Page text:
Church Membership in a Post-Modern, Consumer, Society

D.W. Legg 23rd February, 2009.

  1. How should membership of Christ's universal body be expressed locally?
    Every Christian is a member of the universal church Eph.3:6.  The question is how should this be expressed locally?  It is evident from the NT that there is also the concept of a local church, e.g. Rom. 16:5, 1 Cor. 16:9, Phm. 2.  Does the local church involve any more than just meeting together?  The answer is "yes", and that the NT supports the idea of joining a local church, e.g. Acts 9:26 When he [Paul/Saul] came to Jerusalem, he tried to join the disciples, but they were all afraid of him, not believing that he really was a disciple.

    In Acts 9:26, not only does Paul try to join the local church, but the reason they turn him down (at first) is because they wonder if he is a true disciple.  This verses shows us that membership of the universal church should be expressed by joining a local church in some way.

    Paul was not content simply to say to himself, "I am a member of the universal church." He wanted to join a local church so that he could make himself available to serve real people, in a real place.  He wanted real fellowship in a local church with all the benefits and demands.  He was, after all, not just a consumer, but a disciple.

    The universal church is a valid and important notion, but tangible discipleship and fellowship only take place in a local church.  It is impossible to serve the universal church, worship with it, be an elder or deacon in it, administer the sacraments in it or be disciplined by it.  To say, "I am a member of the universal church" has almost no practical meaning.  It is only when we "think globally, but act locally" (as environmental activists might say) that we begin to impact the local community for Christ.  Paul wanted to:
    a) make himself available to serve the local church,
    b) enjoy the benefits of belonging to the local church,
    c) subject himself to the authority of the local church.
    Without people joining in these ways the local church cannot function biblically in service, blessing or discipline.

    2. How should church membership be expressed culturally?
    Given that the concept of joining a local church is taught in Scripture and exemplified by the Apostle Paul, we must decide what that looks like in the 21st Century.  Paul trying to join a local church in Acts 9 did not necessarily involve being added to a formal list of members.  Having lists of members is a very Anglo-Saxon, western, thing, i.e. it is a cultural thing.  The question for us today is therefore, "How do we take Acts 9:26 and apply it in a 21st Century, western, church?"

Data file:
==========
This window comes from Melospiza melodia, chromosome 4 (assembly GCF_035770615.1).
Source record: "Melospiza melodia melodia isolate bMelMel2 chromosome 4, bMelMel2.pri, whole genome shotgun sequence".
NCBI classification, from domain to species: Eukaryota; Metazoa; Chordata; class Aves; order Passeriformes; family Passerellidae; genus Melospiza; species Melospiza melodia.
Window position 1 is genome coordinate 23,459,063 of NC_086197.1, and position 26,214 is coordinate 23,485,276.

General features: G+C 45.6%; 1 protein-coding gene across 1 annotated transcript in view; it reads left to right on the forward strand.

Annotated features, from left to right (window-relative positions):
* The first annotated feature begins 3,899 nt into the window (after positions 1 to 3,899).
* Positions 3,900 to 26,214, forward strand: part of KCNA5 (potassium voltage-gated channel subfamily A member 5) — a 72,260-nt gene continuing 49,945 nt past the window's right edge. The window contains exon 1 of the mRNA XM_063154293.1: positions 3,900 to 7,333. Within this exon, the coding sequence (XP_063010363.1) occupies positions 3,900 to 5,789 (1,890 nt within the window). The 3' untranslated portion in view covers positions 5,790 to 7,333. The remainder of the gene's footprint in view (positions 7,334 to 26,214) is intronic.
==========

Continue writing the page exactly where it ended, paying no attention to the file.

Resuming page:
Culturally, if we want to enjoy the benefits of even an unimportant, non-spiritual, organisation like a golf club, we have to gain approval from the existing members, have our name added to the list of members, join in the normal life of the organisation, and keep its rules.  It would be odd if church membership were less formal.

    It is therefore very natural and culturally appropriate for 21st Century churches to have formal membership lists.  In this way, the biblical model is contextualised in a way that is inoffensive to modern people.  At the same time, a membership list makes membership sufficiently formal for it to be taken seriously by everyone.

    3. What does unwillingness to join a local church show?
    What would prevent some-one from throwing his lot in with God's people locally nowadays?

    a) Not being a true disciple?
    b) A lack of commitment to Christ?
    When Ruth wanted the Lord to be her God, she understood that this also meant making God's people her people: Ruth 1:16 "Your people will be my people and your God my God".  It was the basic piece of evidence in the book of Ruth that showed that she was now trusting the Lord for herself.  She was throwing her lot in with God's people. 

    c) An unbiblical view of church membership?
    See 1 and 2 above.

    d) Fear of commitment?
    It has been said that post-modern people are afraid of commitment.  However, commitment is both basic to the biblical notion of discipleship and normal in all walks of life, e.g. joining a club.  If you want to enjoy the club, you have to commit yourself to joining the club for a year, paying the fees, attending the AGM etc.  The local church is much more than just a club; discipleship is much more than just joining a club.

    e) A bad experience of church membership in the past?
    Openness and honesty will uncover such baggage, and show it to be mere excuses.

    f) Secret sins, a feeling of hypocrisy, fear of being exposed, sense of inadequacy?
    The answer to these is surely a deeper understanding and felt experience of the Gospel.

    Ruth had to decide whether she was going to go back to Moab and Chemosh with her sister-in-law.  She showed that her faith was real by committing  herself instead to God's people.  An unwillingness to become a church member demonstrates a problem which is likely to be primarily of a spiritual nature.  Elders need to challenge hangers-on to be a little introspective, to be biblical about their view of the local church, and to repent of whatever might keep them from joining.  There may also be areas of church life or polity that present potential members with obstacles to joining. In these cases, the elders may need to review church practice.

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